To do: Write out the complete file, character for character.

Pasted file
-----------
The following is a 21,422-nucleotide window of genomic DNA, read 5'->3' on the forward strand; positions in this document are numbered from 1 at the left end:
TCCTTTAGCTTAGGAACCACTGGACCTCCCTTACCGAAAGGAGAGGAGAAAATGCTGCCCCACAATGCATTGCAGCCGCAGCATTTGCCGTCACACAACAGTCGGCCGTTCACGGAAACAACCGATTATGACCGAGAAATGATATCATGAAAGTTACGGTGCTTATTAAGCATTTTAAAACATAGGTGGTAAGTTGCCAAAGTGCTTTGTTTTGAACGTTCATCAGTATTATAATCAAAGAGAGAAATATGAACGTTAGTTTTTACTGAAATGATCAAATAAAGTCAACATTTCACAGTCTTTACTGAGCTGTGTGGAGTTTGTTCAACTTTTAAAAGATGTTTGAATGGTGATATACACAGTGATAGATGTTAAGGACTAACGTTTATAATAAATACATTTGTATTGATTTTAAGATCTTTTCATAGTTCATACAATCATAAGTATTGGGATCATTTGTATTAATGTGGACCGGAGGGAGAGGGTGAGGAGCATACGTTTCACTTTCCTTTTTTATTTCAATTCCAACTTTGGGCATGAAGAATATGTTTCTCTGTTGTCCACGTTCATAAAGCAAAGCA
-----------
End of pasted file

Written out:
The following is a 21,422-nucleotide window of genomic DNA, read 5'->3' on the forward strand; positions in this document are numbered from 1 at the left end:
TCCTTTAGCTTAGGAACCACTGGACCTCCCTTACCGAAAGGAGAGGAGAAAATGCTGCCCCACAATGCATTGCAGCCGCAGCATTTGCCGTCACACAACAGTCGGCCGTTCACGGAAACAACCGATTATGACCGAGAAATGATATCATGAAAGTTACGGTGCTTATTAAGCATTTTAAAACATAGGTGGTAAGTTGCCAAAGTGCTTTGTTTTGAACGTTCATCAGTATTATAATCAAAGAGAGAAATATGAACGTTAGTTTTTACTGAAATGATCAAATAAAGTCAACATTTCACAGTCTTTACTGAGCTGTGTGGAGTTTGTTCAACTTTTAAAAGATGTTTGAATGGTGATATACACAGTGATAGATGTTAAGGACTAACGTTTATAATAAATACATTTGTATTGATTTTAAGATCTTTTCATAGTTCATACAATCATAAGTATTGGGATCATTTGTATTAATGTGGACCGGAGGGAGAGGGTGAGGAGCATACGTTTCACTTTCCTTTTTTATTTCAATTCCAACTTTGGGCATGAAGAATATGTTTCTCTGTTGTCCACGTTCATAAAGCAAAGCA